Tailoring quaternized starch as a non-viral carrier for gene delivery applications† Academic Article uri icon

abstract

  • Non-viral gene delivery systems have become increasingly desirable in both basic research and clinical settings as they overcome some of the problems associated with viral vectors. Presently, non-viral carriers used for gene transfer consist mostly of liposomal formulations and cationic polymers. Starch, which is a biodegradable, biocompatible, non-toxic, and water soluble polysaccharide, was evaluated for its potential as a non-viral gene delivery carrier, after modifying it to cationic starch (Q-starch) by means of quaternization. Q-starch synthesis was assessed by means of nuclear magnetic resonance, Fourier transform infrared spectroscopy, elemental analysis, and Kjeldahl method, demonstrating that all the chemical reactions occurred. The Q-starch potential to condense pDNA was evaluated by gel electrophoresis, dynamic light scattering, atomic force microscopy, and zeta potential, validating the formation of nano-sized, positively charged spherical complexes. Transfection efficiency experiments reveal that there are two barriers for efficient transfection: endosomal escape and complex de-complexation, while the latter appears to be the rate-limiting step. We propose that further improvement in transfection efficiency can be achieved by augmenting carrier lysosomotropic ability, as well as its ability to disconnect from the pDNA. Copyright © 2014 John Wiley & Sons, Ltd.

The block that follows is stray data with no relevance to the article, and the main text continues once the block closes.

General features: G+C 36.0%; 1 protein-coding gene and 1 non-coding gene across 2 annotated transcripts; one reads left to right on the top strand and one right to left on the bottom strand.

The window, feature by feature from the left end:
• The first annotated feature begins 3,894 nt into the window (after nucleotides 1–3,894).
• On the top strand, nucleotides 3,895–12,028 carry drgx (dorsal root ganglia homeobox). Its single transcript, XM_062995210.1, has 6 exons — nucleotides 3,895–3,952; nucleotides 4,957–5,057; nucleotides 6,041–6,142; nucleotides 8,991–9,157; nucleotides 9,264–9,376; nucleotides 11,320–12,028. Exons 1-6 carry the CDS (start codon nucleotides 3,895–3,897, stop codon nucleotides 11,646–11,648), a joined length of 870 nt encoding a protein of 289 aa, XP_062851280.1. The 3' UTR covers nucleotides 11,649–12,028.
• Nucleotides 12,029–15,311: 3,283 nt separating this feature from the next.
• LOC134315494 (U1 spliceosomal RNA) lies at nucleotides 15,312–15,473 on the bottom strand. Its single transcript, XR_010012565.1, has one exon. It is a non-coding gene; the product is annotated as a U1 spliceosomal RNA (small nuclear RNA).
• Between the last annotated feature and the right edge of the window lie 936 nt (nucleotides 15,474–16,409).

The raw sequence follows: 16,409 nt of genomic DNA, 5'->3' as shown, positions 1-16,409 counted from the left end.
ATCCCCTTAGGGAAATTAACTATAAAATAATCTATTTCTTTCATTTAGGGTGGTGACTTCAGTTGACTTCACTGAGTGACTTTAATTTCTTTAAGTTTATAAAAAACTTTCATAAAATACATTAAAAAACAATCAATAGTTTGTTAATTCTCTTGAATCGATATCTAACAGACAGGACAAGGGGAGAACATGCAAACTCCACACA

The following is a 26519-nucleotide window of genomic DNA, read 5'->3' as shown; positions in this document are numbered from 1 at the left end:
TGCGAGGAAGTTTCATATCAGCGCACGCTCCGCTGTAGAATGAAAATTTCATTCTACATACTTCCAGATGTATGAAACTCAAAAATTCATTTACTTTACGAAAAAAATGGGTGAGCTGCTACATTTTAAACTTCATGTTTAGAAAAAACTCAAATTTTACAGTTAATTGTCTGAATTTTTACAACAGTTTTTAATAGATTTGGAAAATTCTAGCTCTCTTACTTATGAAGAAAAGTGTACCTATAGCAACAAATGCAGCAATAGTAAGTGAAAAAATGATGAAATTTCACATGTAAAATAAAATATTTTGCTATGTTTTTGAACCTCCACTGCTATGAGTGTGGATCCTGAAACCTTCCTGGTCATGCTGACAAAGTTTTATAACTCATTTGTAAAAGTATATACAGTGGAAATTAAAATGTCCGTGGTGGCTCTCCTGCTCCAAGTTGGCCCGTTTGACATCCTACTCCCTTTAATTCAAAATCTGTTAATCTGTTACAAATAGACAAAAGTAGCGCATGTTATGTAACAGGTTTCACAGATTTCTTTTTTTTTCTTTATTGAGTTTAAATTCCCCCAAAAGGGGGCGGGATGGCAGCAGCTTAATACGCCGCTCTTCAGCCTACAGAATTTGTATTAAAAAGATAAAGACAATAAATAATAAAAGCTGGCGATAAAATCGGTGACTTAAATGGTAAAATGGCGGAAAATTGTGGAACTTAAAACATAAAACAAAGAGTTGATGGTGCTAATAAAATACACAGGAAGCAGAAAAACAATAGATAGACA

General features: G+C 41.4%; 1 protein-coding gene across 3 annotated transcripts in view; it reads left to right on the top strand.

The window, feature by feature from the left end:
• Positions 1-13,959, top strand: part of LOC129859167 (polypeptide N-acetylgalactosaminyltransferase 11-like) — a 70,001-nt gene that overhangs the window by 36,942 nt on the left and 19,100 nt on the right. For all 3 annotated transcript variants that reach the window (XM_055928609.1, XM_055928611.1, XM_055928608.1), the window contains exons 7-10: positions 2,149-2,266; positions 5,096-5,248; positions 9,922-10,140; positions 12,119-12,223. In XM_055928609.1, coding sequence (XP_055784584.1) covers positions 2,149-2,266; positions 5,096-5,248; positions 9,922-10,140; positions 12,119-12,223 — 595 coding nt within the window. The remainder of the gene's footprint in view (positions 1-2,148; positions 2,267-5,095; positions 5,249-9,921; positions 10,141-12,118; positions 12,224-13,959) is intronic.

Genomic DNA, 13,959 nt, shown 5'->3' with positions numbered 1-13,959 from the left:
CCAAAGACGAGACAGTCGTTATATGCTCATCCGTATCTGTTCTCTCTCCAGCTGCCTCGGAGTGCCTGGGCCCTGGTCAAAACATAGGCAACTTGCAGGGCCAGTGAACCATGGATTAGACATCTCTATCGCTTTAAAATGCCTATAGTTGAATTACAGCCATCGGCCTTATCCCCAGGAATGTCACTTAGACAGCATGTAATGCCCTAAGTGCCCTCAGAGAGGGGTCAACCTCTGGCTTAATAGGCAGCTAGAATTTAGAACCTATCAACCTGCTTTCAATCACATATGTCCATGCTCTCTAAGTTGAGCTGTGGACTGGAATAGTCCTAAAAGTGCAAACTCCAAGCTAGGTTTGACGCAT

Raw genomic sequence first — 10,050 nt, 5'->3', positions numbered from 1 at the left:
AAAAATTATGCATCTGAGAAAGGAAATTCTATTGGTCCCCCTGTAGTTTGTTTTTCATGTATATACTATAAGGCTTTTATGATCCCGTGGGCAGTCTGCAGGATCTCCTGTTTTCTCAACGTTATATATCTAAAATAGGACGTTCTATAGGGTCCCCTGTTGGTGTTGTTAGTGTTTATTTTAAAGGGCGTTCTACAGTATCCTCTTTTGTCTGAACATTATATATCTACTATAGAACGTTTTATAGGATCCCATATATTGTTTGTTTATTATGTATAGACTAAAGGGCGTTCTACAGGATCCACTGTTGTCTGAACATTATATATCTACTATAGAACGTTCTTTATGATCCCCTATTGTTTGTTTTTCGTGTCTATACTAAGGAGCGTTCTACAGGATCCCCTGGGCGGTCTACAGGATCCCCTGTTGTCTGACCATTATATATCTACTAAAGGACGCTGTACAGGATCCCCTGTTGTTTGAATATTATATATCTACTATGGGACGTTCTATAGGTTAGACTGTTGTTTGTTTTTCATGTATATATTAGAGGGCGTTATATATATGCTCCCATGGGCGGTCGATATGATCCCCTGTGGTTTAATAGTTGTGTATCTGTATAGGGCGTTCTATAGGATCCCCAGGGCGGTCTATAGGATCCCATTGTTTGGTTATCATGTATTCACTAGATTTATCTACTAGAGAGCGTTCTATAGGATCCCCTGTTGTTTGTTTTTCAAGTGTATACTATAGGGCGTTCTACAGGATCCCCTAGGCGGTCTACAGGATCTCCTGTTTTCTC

publication date

  • January 1, 2014